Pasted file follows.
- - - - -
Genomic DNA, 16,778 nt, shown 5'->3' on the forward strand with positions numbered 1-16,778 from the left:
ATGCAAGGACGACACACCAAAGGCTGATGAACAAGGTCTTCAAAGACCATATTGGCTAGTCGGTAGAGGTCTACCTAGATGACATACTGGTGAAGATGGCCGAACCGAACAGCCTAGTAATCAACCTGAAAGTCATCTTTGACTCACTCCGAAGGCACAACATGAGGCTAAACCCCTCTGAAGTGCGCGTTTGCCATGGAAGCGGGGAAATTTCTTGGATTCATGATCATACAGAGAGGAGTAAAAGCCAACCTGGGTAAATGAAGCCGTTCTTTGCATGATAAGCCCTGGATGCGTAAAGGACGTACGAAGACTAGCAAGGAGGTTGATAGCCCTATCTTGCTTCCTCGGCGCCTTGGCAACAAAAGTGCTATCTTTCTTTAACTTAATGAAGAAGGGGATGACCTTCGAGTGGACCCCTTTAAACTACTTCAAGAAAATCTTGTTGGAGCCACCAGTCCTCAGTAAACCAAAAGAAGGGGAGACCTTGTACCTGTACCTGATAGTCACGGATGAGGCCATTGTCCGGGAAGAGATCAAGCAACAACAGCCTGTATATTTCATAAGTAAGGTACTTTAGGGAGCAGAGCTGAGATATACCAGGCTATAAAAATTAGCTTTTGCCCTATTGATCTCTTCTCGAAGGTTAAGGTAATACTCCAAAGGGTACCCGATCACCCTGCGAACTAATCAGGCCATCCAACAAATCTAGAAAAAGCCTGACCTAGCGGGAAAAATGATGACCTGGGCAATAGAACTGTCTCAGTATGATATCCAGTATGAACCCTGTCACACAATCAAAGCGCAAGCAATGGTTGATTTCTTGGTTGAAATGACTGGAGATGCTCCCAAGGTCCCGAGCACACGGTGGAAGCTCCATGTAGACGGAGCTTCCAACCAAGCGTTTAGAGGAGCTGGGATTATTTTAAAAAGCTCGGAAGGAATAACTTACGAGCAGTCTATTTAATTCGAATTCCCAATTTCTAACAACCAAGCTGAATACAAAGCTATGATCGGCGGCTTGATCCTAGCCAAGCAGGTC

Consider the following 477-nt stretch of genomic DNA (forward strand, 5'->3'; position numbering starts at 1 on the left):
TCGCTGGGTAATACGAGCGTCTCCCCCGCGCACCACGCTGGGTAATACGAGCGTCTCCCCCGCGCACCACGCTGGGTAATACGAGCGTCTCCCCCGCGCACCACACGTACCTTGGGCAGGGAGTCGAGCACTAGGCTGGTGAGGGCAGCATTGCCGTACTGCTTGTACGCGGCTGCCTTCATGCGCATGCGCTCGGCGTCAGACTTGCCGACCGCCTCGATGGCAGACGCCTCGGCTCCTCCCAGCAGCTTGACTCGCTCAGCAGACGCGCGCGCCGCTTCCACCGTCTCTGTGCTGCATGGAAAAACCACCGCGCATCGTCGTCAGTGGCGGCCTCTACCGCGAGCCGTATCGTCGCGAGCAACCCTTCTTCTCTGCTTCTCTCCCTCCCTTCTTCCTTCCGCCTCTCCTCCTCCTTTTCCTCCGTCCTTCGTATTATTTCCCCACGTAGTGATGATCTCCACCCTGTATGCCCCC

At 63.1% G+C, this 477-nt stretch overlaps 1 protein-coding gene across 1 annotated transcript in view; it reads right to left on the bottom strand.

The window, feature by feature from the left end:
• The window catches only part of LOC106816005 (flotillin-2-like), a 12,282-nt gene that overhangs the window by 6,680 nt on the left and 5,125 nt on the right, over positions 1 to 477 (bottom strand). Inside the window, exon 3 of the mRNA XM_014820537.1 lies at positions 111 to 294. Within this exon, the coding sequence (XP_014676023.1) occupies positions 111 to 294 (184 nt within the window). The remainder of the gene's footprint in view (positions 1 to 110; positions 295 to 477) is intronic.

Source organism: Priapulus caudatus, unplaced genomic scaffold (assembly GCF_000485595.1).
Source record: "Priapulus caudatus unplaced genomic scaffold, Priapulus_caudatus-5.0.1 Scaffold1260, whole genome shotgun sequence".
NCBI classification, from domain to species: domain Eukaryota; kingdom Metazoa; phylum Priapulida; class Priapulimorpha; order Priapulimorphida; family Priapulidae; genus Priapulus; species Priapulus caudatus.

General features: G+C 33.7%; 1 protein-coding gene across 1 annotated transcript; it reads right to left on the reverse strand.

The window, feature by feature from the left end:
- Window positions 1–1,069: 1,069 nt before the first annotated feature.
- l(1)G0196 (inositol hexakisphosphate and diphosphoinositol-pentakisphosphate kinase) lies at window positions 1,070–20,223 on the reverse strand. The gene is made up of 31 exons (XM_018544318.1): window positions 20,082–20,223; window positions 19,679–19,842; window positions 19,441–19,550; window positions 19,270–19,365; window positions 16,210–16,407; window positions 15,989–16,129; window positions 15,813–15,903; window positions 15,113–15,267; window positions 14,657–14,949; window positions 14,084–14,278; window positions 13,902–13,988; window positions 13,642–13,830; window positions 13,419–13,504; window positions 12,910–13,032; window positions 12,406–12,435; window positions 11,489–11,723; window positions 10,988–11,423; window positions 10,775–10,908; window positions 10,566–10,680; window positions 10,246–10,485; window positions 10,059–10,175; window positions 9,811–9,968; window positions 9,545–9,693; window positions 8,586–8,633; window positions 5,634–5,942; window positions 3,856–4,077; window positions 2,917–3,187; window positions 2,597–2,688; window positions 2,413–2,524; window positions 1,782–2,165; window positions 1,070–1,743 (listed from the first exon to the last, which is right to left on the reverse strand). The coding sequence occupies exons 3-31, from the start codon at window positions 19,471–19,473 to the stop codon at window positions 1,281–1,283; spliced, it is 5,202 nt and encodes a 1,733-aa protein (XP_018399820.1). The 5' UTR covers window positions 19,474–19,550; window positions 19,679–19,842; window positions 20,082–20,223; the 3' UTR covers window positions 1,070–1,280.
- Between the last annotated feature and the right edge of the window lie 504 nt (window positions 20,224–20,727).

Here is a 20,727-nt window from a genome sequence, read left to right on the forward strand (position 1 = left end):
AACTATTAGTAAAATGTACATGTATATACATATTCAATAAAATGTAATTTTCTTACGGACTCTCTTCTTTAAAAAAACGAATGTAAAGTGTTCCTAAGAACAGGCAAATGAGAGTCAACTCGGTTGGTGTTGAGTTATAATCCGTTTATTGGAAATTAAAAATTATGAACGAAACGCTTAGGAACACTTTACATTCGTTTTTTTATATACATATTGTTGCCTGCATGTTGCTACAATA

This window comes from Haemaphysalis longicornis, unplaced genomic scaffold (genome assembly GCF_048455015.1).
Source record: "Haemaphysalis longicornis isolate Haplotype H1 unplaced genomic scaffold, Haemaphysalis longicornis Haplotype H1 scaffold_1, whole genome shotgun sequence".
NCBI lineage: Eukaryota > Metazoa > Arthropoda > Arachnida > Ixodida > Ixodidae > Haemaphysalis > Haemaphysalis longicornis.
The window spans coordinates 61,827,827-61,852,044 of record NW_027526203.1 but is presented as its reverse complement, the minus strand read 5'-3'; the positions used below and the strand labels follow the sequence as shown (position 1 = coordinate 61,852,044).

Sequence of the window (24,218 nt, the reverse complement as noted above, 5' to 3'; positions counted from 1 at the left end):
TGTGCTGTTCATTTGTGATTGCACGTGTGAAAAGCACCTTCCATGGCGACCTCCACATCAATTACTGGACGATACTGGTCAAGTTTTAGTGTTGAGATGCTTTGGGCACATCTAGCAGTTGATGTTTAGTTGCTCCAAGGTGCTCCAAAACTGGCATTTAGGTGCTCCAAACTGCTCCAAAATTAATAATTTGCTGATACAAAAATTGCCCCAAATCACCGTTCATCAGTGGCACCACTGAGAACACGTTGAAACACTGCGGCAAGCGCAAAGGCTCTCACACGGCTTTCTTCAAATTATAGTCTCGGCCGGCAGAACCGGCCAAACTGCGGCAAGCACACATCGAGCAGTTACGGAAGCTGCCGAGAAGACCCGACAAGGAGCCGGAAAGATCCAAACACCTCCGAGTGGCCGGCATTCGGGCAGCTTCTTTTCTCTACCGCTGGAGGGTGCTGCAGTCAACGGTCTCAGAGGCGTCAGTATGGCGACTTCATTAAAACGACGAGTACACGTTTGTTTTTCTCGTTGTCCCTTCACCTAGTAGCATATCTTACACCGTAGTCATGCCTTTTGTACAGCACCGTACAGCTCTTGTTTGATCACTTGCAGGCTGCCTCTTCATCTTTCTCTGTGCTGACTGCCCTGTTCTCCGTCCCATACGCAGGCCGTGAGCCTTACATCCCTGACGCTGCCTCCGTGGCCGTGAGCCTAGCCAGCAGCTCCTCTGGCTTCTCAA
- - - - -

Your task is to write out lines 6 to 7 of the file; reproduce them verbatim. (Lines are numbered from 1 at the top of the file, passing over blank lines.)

The window, feature by feature from the left end:
• The window catches only part of LOC106816005 (flotillin-2-like), a 12,282-nt gene that overhangs the window by 6,680 nt on the left and 5,125 nt on the right, over positions 1 to 477 (bottom strand). Inside the window, exon 3 of the mRNA XM_014820537.1 lies at positions 111 to 294. Within this exon, the coding sequence (XP_014676023.1) occupies positions 111 to 294 (184 nt within the window). The remainder of the gene's footprint in view (positions 1 to 110; positions 295 to 477) is intronic.